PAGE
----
An Interview with Professor Neely Bruce About Pianist Donald Berman and Chopin

CFA Intern Lucy Strother interviews Wesleyan professor Neely Bruce for details regarding Donald Berman’s upcoming concert.

This Thursday and Friday, Wesleyan welcomes pianist Donald Berman ’84 back to campus! Berman will hold a master class for piano students on Thursday, and on Friday night, he takes the stage in Crowell Concert Hall with a beautiful piano program, featuring music from the 18th, 19th, and 20th centuries (and the 21st, if you include professor Neely Bruce’s brand new arrangement of the orchestral accompaniment for the Chopin “La ci darem la mano” variations.)  I learned some more details about Berman’s career and his upcoming performance from professor of music and arranger-extraordinaire Neely Bruce.

LS: Is it typical for Berman to combine 18th and 19th century non-American composers like Scarlatti, Schumann and Chopin with 20th century and contemporary American pieces?

NB: Don Berman is a specialist in new and recent music, especially the music of Ives. That being said, he plays the music of the nineteenth century very, very well. I got the idea of inviting him to do this concert when I heard him play the Chopin variations on “La ci darem la mano” last season with the Hartford Symphony Orchestra.

LS: Is there an overarching connection between the pieces on the program? Why did Don Berman choose this particular program?

NB: The idea of this concert is to show how the music of Chopin is related to that of his contemporaries (especially Schumann) and the influence he had on posterity—which is enormous, by the way. Practically every composer who has written for the piano since Chopin is indebted to his approach to the instrument.

LS: Tell me about your arrangement of the orchestral accompaniment for the “La ci darem la mano” variations. What is your experience with this piece? Did you take any creative liberties with the arrangement?

NB: These variations are Chopin’s first work for piano and orchestra. Robert Schumann, who was a first-rate music critic as well as a composer, reviewed them with a flourish. “Hats off, gentlemen, a genius.” That’s how he greeted his Polish contemporary in print. Both men were nineteen years old when Chopin performed the piece and Schumann reviewed it. My arrangement of “La ci darem la mano” is based on contemporary practice. In the nineteenth century, if one didn’t have an orchestra, or were performing a concerto in an intimate setting, one often arranged the orchestra parts for string quartet. I’m sure this was done for salon performances of these variations in Chopin’s lifetime, but no such arrangement survives. So I have made one. “Creative liberties” are the only way to approach such a project. There is a brief timpani solo in the orchestra original. I had a lot of fun figuring out how to do that.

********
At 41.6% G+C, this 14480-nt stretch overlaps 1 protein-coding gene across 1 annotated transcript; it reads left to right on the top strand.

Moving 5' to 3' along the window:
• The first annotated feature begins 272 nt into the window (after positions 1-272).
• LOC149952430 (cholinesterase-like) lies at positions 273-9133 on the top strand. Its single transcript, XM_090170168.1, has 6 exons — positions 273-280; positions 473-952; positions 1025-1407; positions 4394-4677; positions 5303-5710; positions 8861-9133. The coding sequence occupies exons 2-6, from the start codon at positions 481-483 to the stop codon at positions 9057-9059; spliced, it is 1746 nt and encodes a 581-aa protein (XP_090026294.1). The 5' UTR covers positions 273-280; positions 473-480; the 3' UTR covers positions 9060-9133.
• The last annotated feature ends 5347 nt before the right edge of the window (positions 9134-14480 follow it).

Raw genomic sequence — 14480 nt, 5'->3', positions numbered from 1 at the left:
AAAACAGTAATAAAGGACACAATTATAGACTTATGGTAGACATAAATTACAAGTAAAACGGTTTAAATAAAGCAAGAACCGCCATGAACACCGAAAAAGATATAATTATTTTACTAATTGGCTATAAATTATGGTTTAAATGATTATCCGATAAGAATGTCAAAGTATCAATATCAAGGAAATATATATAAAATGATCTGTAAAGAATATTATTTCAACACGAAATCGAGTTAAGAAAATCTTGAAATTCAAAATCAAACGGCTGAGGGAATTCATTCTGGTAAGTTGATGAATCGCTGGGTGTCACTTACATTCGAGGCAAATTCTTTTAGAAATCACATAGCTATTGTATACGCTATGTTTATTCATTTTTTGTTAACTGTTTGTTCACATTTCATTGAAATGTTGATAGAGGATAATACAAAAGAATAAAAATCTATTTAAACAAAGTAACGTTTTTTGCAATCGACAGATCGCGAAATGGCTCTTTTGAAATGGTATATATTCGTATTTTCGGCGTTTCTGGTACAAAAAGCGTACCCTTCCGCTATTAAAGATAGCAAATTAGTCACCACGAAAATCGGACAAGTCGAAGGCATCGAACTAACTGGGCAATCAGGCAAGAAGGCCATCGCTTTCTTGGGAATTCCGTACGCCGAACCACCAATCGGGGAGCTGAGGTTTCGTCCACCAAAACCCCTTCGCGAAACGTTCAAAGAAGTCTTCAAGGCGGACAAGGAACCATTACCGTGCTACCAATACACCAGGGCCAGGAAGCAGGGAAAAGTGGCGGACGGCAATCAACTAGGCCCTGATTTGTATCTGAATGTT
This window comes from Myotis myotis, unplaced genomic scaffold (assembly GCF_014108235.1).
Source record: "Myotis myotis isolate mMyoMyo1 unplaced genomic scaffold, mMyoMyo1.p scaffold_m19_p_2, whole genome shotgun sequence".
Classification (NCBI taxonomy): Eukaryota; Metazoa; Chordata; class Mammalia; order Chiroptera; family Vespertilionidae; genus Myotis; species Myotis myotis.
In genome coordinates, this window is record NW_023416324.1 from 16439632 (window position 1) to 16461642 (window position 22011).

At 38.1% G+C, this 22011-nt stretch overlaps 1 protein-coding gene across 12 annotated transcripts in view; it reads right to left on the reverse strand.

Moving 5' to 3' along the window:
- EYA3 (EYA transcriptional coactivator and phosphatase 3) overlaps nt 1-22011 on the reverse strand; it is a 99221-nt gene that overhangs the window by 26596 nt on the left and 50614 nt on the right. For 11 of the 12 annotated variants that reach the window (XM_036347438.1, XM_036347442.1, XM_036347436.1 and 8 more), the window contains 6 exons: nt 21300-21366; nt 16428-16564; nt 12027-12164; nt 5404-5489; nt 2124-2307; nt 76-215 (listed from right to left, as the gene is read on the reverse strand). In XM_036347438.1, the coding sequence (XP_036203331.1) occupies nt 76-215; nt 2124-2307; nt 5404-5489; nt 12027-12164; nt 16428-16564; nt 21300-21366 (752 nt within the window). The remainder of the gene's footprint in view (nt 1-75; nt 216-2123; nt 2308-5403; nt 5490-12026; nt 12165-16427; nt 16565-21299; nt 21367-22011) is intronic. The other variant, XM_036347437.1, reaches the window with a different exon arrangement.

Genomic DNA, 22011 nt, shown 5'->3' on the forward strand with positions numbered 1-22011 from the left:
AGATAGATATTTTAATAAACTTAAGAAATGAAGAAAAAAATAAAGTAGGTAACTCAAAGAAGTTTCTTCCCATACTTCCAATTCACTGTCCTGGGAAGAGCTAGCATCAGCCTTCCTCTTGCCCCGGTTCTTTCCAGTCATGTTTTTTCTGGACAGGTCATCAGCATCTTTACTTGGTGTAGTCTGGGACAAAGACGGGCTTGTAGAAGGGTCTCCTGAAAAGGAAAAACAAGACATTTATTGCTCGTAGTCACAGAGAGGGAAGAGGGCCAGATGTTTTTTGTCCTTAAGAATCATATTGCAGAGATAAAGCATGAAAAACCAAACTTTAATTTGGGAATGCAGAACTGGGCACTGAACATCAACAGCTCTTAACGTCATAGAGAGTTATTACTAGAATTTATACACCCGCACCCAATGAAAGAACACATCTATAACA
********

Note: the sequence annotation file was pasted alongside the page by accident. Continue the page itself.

LS: You were working at Wesleyan when Berman was a student here.  Did you cross paths?

NB: Of course. Don was a wonderful pianist, even as an undergraduate. He was the first winner of the Tishler Competition. He took my class in American piano music. (I haven’t offered it in many years, but used to offer it regularly.) We have stayed in touch over the years.

LS: Anything else that’s notable about Don or the upcoming concert?

NB: Don Berman was the last student of the late John Kirkpatrick, who premiered the Concord Sonata of Charles Ives and edited a great many of the Ives pieces for publication. This gave Don an inside track with lots of unperformed, and even unedited, Ives works. He has two spectacular CDs called The Unknown Ives which are revelatory. I’m delighted that he has chosen to make something special of the relationship of Ives and Chopin. Anyone who has played the music of Ives knows that Ives’s technique was shaped by the technique of Chopin. Don Berman’s recital will show how that works, and how the music of these seemingly so different composers can continue to delight listeners, both as specific pieces of music and through their juxtaposition.

Thanks, Neely! Come to Crowell Friday night to see this amazing pianist that the New York Times described as a “thorough, exciting and persuasive musician!”